2016 Fantasy Football Busts
If you have been around the fantasy football game for a while, say 10 years or more, you remember a time when the golden rule was “Draft RBs early and often”. This led to many owners taking RBs in the first 2-3 rounds before even looking at the other positions. Were there exceptions? Sure, like Jerry Rice and Marvin Harrison, for example, but nothing like what we have now where half of the first round is made up of pass catchers. This stems from a widespread belief that WRs are safer selections both from an injury risk and overall bust rate.
In this article, we will dig a little deeper into this perception of busts from 2016 as well as a historical perspective on the subject.
In 2016, 4 of the top 12 RBs in terms of ADP busted (i.e. finished outside of the top 24 at their position). This means that they were drafted to be an RB1 but finished the season as an RB3 or worse, much worse, in some cases. The 4 RBs who let you down were Adrian Peterson, Jamaal Charles, Eddie Lacy and Doug Martin. You may notice that injuries played a huge role in their poor production, but one can argue that they were ineffective even when they were on the field. This number was actually very close to being 6, as Todd Gurley and Lamar Miller just barely escaped our definition of ‘busts’ as they disappointed owners by finishing 17th and 18th at their position respectively.[lptw_table id=”36495″ style=”default”]
The sting of these players crapping your team is intensified when compared to the scoring of the boom players. David Johnson set the fantasy world on fire leading to a standard deviation amongst the top 12 RBs of 49.8, which was nearly double the same stat from 2015. (if you aren’t super into the ‘maths’, standard deviation is just a fancy way of figuring out disparities between individuals in a data set.) In this case, it means that not all top RBs are created equal and the guys at the top, especially Johnson provide a huge advantage even over other top RBs. Because of this, you will likely find David Johnson on a lot of 2016 championship rosters.
Half of the top 12 WRs from 2016 busted, that’s two more than busted for the RBs. Not only did more WRs bust, but the ones that did were more damaging to their owners than the RBs. This is because the likes of Allen Robinson, DeAndre Hopkins, and Brandon Marshall didn’t miss games due to injury, they just wildly underperformed. Robinson and Hopkins finished 25th and 29th amongst WRs while Marshall’s production fell off a cliff, plummeting to the 50th spot. If you used a high draft pick on one of these guys, you were compelled to start them every week hoping for redemption as they continually crapped your team. At this point, it would’ve been preferable for a player to miss several games or even go on IR because at least then you could’ve made a roster move or streamed the position giving you solid replacement value. Take the Keenan Allen and Tyrell Williams situation in San Diego, for example.[lptw_table id=”36498″ style=”default”]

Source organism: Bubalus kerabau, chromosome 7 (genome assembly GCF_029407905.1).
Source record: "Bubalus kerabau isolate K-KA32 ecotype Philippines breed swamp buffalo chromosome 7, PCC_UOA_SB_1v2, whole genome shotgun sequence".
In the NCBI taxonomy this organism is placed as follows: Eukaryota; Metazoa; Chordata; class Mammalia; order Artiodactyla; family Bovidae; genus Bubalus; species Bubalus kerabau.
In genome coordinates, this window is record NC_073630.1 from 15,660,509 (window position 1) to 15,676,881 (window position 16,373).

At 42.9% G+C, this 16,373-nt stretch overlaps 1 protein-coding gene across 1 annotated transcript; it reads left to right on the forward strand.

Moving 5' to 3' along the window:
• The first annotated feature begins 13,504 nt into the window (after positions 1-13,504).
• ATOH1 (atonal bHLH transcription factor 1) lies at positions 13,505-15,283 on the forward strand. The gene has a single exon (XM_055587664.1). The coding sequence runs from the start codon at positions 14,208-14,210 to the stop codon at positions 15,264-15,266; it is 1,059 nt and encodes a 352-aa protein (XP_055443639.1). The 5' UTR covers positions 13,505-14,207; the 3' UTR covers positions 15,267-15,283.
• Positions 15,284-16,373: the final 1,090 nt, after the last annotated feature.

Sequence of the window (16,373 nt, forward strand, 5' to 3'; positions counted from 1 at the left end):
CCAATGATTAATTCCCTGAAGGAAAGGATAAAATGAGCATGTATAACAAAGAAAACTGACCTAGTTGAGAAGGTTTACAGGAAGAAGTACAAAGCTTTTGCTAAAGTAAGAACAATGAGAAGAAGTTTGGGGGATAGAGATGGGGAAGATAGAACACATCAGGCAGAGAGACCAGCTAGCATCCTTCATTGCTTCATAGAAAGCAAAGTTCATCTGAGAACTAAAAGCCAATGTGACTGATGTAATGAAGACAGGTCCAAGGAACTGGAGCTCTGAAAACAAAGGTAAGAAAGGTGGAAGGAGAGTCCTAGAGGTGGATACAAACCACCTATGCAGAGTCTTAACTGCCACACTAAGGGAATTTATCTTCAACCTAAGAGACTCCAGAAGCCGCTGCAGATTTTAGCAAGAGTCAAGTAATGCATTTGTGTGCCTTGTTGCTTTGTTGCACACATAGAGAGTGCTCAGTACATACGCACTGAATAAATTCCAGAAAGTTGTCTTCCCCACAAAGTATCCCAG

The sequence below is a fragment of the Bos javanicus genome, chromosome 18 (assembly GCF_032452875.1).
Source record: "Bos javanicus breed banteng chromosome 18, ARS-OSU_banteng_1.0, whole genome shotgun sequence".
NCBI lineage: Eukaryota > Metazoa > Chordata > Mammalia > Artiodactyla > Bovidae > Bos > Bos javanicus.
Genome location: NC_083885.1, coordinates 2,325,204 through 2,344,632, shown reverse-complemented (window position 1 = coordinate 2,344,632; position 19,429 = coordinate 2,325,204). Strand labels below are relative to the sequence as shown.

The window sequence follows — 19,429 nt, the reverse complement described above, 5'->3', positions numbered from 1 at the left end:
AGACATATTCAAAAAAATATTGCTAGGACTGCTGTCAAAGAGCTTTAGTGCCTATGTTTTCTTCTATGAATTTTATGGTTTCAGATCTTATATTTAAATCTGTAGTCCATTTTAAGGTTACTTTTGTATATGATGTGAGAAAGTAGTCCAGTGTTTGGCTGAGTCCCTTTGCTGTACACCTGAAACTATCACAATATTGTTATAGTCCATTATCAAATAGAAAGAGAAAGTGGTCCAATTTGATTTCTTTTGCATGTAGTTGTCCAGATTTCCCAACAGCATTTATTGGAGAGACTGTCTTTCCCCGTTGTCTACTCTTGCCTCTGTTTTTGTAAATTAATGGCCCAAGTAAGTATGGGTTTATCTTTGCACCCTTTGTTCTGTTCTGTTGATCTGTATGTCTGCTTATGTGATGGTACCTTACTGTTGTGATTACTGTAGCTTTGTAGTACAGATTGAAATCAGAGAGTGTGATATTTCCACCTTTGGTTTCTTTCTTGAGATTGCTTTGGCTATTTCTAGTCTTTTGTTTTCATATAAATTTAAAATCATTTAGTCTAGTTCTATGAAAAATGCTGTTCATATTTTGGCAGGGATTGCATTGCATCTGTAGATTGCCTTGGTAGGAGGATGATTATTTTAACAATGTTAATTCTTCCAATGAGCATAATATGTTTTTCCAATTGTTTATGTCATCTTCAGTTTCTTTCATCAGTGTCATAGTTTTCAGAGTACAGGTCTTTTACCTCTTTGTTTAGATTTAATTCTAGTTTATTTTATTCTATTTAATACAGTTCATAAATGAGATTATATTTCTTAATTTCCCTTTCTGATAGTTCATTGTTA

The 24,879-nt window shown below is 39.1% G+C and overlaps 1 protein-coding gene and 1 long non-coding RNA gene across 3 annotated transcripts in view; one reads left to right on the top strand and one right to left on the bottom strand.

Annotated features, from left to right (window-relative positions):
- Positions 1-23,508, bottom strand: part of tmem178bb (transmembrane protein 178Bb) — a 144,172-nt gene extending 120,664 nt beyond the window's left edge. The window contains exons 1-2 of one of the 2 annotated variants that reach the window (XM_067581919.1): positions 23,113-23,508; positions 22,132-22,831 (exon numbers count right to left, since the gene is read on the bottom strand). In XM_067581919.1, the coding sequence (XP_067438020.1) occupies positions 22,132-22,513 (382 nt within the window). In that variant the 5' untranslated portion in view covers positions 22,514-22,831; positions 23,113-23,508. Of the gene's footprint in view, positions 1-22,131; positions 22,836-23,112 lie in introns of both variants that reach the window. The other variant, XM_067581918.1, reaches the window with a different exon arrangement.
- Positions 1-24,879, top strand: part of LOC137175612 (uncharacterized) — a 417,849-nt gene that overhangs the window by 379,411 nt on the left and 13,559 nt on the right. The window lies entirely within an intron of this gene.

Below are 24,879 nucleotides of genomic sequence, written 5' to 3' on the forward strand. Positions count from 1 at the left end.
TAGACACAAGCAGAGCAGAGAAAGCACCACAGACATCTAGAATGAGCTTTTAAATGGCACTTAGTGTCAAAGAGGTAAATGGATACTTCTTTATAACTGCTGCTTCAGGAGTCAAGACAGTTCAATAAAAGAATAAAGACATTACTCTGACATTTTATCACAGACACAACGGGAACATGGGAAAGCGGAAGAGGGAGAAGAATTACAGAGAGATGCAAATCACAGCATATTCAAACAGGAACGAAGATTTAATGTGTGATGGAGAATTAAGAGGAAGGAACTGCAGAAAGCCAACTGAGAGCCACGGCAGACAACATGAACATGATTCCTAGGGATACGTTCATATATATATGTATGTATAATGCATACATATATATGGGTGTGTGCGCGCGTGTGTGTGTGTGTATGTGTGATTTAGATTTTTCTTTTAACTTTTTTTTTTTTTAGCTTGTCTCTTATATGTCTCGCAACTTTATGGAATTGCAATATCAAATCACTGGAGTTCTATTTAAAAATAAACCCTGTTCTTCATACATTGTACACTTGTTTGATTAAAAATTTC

Since more WRs busted in 2016, many owners will [over]react and possibly swing the pendulum too far into the RB side. Before we do that, let’s gain some historical perspective.
2016 was clearly a better year for RBs with a top 12 ADP, but 2016 was an anomaly. In fact, 2016 was the only year over the last 5 seasons where more WRs busted than RBs. Since 2012, 20 WRs have busted (33%) compared to 23 RBs (38%). It, therefore, makes sense to draft WRs early if your goal is to avoid risk as much as possible. 5% isn’t much, but it could be the difference between a wasted pick and glory.
Bust rates are not the only thing to consider in this equation. Risk is one thing but what about the reward? Since 2013, the standard deviation for top RBs is 43.76, compared to just 27.16 for the WRs over the same time. This means that the payoff for hitting on a top RB is far greater than hitting on a top WR, roughly 64% greater by this metric. The picture becomes a bit clearer if you have decided how you want to construct your roster. If you believe that a player available to you in the first round will be an elite RB, that is probably the pick you should make because the payoff is so high, however if you do not see that roster defining RB on the board perhaps you would be better suited to take a surer thing and go with a top pass catcher.
This brings us to another interesting question… when is the best time to find a top option at each position? Interestingly, the average ADP of a top 12 RB since 2012 is the 10th pick in the 4th round, about 46th overall while the average ADP for top 12 WRs is the 1st pick in the 5th round, or 49th overall. This means that regardless of the decision you make with your top pick, you still have a few rounds in which to shore up your roster. Though I would advocate for moderation, if you load up on one position or the other, averages show that depth at the positions starts to drop off after 4 rounds or so.
Unfortunately, looking at past seasons does not provide all the answers. While we can be assured that there will be some busts and some booms in the first two rounds, with the booms outnumbering the busts roughly 2 to 1, this does not provide guidance as to whom will boom or bust. The best way to be ready to make these predictions is to do your research, stay tuned to the Fantasy Footballers all offseason long, and make sure you dive into the Ultimate Draft Kit (which will contain risk assessments) to be fully prepared to make the most educated picks you can to maximize your chances of avoiding a costly bust with your top picks.
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